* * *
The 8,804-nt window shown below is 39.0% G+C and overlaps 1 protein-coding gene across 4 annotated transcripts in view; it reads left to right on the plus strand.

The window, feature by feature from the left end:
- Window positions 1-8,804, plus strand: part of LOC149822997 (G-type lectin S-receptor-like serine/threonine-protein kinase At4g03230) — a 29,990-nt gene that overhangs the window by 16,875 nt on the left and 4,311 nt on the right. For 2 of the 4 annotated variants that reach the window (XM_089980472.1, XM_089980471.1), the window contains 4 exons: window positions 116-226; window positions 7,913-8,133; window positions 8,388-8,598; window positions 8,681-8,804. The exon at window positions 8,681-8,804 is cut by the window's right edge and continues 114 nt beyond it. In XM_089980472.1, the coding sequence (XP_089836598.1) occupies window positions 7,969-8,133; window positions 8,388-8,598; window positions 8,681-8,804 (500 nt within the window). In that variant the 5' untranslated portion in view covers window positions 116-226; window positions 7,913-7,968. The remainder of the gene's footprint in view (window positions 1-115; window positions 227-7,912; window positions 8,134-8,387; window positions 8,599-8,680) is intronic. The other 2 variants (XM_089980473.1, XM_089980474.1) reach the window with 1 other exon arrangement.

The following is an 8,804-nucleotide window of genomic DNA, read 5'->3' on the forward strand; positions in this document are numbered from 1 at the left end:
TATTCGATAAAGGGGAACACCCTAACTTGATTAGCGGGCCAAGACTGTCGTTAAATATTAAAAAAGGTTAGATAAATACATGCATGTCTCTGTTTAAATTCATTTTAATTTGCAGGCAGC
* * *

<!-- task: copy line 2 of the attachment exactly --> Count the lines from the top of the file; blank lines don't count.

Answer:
The window, feature by feature from the left end: